Lolo Jones, Anthony Davis - Lifestyle

Lolo Jones inspired by Gail Devers, ‘absolutely’ not done with bobsled

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When Lolo Jones failed to win an Olympic 100m hurdles medal in 2008 and 2012, the greatest woman never to make an Olympic podium in the event called her each time.

“It’s not like she’s my best friend and hitting me up on a daily basis,” Jones said, “but she’s there when it counts.”

The voice on the other end was that of Gail Devers, who made five straight U.S. Olympic teams from 1988 through 2004 and captured three gold medals — all for running 100 meters without hurdles.

Like Jones, Devers stumbled by hitting a late hurdle with her right lead foot while ahead in an Olympic final, and then four years later finished fourth in the same race.

Jones knocked over the ninth of 10th hurdles in Beijing in 2008. Devers the 10th in Barcelona in 1992.

After the 2012 Olympics, Devers noted to Jones that she was 37 years old when she won her last medal, presumably referring to her World Indoor title in the 60m (again, no hurdles) in 2004.

Jones will turn 34 on the day of the Rio Olympic Opening Ceremony. If Jones qualifies for the 2016 Olympics — a big if considering the U.S. hurdles depth — she’s in line to become the oldest U.S. Olympian in the event since Devers in 2004.

In fact, Devers is the only American to race the Olympic 100m hurdles at an age older than Jones will be in 2016, according to sports-reference.com. The event debuted at the Games in 1972.

“It can be done,” Jones said while at a Red Bull event with New Orleans Pelicans center Anthony Davis in Midtown Manhattan last week. “I know the odds get a little more stacked against you.”

Jones proved last year she’s not to be overlooked. She dropped more than 20 bobsled pounds after the Sochi Olympics and ended the season as the fourth-fastest U.S. hurdler.

She said she would have returned to bobsledding for the 2014-15 season if not for tearing her labrum in her right shoulder in the U.S. Championships semifinals in June.

She didn’t know the injury was that severe at the time, not until her shoulder still hurt during “Dancing with the Stars” training in September, she got it checked out, diagnosed and underwent November surgery.

Jones isn’t racing indoors this winter, but she is focused on track for at least the next 18 months. She’s also “absolutely” not done with bobsled.

“It helped refresh me,” Jones said. “I miss it.”

Matthew Centrowitz’s chase for gold | Sanya Richards-Ross out for revenge

Asbel Kiprop, Olympic 1500m champ, banned four years

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Kenyan Asbel Kiprop, the 2008 Olympic 1500m champion and a three-time world champ, was banned four years after testing positive for EPO in November 2017, according to track and field’s doping watchdog organization.

The ban is backdated to Feb. 3, 2018, when the 29-year-old was provisionally suspended after the failed test.

Kiprop repeatedly denied doping since last May, when he first acknowledged the positive test. Most recently, a 3,000-word defense from his lawyer was posted on Kiprop’s Facebook page.

Kiprop’s defenses included saying he was a victim of extortion and that he was offered “a reward” of becoming an anti-doping ambassador if he admitted guilt. The Athletics Integrity Unit (AIU), the IAAF’s independent organization to monitor doping and corruption, denied the latter last May.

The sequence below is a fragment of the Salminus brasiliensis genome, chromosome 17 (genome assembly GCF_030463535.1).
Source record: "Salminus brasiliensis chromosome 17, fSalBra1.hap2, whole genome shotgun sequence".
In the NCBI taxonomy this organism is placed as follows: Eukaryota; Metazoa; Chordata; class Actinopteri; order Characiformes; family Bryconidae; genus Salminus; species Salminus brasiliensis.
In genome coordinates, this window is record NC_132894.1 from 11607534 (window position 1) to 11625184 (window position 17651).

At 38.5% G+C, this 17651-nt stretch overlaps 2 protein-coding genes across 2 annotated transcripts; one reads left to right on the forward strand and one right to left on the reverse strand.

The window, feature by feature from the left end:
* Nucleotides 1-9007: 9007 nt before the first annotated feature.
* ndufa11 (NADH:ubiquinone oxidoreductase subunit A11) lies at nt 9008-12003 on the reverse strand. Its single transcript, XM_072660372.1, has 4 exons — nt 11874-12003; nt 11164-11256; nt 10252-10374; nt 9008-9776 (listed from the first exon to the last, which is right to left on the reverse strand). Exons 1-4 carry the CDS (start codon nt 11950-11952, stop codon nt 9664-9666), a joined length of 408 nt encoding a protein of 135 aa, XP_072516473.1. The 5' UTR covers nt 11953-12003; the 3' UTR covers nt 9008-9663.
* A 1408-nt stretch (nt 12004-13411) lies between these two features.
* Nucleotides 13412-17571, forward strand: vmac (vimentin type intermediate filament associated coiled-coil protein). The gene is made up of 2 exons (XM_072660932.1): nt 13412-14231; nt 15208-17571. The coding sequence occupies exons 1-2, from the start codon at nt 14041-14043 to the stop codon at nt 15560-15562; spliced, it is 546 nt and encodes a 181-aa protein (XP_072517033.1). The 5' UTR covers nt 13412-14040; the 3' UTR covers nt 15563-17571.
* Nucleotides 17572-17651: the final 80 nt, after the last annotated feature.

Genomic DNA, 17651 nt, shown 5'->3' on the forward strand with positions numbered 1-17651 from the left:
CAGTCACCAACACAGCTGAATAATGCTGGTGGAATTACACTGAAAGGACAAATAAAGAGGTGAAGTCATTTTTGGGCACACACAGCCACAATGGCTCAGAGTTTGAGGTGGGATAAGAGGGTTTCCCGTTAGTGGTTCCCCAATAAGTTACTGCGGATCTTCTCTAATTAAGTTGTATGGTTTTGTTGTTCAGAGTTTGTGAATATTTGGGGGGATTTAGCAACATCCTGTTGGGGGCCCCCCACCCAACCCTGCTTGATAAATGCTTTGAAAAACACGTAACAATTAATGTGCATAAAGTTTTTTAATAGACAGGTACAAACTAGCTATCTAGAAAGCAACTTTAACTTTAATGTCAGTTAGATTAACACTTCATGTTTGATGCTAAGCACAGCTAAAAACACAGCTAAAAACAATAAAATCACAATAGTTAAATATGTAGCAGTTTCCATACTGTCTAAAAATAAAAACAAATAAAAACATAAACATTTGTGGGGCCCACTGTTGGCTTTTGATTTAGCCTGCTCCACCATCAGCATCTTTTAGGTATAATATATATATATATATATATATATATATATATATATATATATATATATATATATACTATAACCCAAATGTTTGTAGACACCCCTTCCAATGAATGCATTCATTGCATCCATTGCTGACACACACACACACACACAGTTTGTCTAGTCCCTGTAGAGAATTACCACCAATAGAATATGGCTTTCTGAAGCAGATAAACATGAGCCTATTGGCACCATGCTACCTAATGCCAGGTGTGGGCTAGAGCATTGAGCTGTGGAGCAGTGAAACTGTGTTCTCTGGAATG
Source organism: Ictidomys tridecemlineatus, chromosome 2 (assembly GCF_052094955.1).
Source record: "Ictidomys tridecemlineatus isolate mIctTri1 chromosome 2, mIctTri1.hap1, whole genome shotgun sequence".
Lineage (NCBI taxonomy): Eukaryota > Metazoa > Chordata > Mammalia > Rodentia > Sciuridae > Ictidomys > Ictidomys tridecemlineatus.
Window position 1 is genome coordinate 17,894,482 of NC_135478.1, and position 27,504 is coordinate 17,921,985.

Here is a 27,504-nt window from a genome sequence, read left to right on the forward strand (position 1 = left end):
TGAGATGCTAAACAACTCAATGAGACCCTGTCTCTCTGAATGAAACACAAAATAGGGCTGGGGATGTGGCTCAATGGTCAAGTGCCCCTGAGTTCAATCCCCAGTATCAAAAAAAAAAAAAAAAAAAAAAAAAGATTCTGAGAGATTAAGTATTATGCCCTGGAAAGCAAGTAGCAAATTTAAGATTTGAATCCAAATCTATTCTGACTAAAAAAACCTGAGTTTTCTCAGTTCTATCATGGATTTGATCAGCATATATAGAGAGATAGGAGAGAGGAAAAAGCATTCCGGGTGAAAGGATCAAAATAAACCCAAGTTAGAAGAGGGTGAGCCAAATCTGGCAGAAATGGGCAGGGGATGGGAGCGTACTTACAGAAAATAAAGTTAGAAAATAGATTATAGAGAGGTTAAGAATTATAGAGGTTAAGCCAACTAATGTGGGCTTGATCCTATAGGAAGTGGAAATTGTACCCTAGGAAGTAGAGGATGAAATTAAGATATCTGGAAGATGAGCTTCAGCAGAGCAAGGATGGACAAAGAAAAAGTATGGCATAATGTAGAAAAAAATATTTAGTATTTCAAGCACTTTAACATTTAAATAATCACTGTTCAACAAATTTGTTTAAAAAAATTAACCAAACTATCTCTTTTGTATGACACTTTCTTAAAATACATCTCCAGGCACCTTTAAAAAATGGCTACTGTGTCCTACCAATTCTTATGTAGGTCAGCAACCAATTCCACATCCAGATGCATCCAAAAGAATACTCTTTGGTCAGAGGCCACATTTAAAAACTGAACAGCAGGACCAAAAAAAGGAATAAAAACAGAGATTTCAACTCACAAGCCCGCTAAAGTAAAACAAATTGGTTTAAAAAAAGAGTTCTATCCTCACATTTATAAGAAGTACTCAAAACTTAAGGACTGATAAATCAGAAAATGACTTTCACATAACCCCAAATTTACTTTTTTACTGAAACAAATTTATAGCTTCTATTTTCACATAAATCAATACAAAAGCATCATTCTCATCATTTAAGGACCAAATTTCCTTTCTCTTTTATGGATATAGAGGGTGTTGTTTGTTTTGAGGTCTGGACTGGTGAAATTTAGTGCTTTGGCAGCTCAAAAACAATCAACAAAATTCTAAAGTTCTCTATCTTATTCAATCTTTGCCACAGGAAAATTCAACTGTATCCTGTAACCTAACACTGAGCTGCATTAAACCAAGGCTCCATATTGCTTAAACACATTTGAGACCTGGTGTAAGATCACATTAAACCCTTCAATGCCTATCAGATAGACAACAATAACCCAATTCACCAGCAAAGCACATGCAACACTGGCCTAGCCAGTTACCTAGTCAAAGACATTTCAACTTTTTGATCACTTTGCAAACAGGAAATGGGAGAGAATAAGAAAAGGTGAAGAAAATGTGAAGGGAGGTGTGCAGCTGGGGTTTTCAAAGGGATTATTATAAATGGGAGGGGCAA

A disciplinary panel dismissed six defenses from exonerating him, including the possibility his sample was spiked, in handing out the four-year ban.

Kiprop, the pre-eminent 1500m runner of the last decade, can appeal the ban.

At 19, he finished second in the Beijing Olympic 1500m but was upgraded to gold a year later after Bahrain’s Rashid Ramzi failed a drug test. He is the youngest Olympic 1500m medalist of all time, according to the OlyMADMen.

Kiprop went on to earn three straight world titles in the 1500m in 2011, 2013 and 2015, matching the feats of retired legends Noureddine Morceli and Hicham El Guerrouj.

He struggled in the 2012 and 2016 Olympics, finishing last in the London final with a hamstring injury and sixth in the Rio final won by American rival Matthew Centrowitz.

Kiprop has targeted El Guerrouj’s world record of 3:26:00, missing the mark by .69 of a second in 2015.

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Maggie Nichols is second woman in 20 years to repeat as NCAA all-around champ

Maggie Nichols
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Oklahoma junior and world champion gymnast Maggie Nichols became the first woman to repeat as NCAA all-around champion in 12 years, returning from a heel injury to compete on all four events for the first time since January on Friday.

Nichols, a Rio Olympic hopeful before being beset by a torn meniscus in 2016, joined 2004 Olympic silver medalist Courtney Kupets as the only women to win back-to-back NCAA all-arounds in the 2000s.

A junior, Nichols can next year join Jenny Hansen as the only women to three-peat in NCAA history.

Oklahoma goes for a third team title in four years on Saturday night against UCLA (featuring Olympic champions Madison Kocian and Kyla Ross), LSU and Denver.

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NCAA Women’s Gymnastics Championships Individual Results
All-Around
1. Maggie Nichols (Oklahoma) — 39.7125
2. Lexy Ramler (Minnesota) — 39.6625
2. Kyla Ross (UCLA) — 39.6625
4. Sarah Finnegan (LSU) — 39.65
5. Kennedi Edney (LSU) — 39.6

Vault
1. Kennedi Edney (LSU) — 9.95
1. Derrian Gobourne (Auburn)
1. Maggie Nichols (Oklahoma)
1. Kyla Ross (UCLA)

Uneven Bars
1. Sarah Finnegan (LSU) — 9.95

Balance Beam
1. Natalie Wojcik (Michigan) — 9.95

Floor Exercise
1. Alicia Boren (Florida) — 9.95
1. Lynnzee Brown (Denver)
1. Brenna Dowell (Oklahoma)
1. Kyla Ross (UCLA)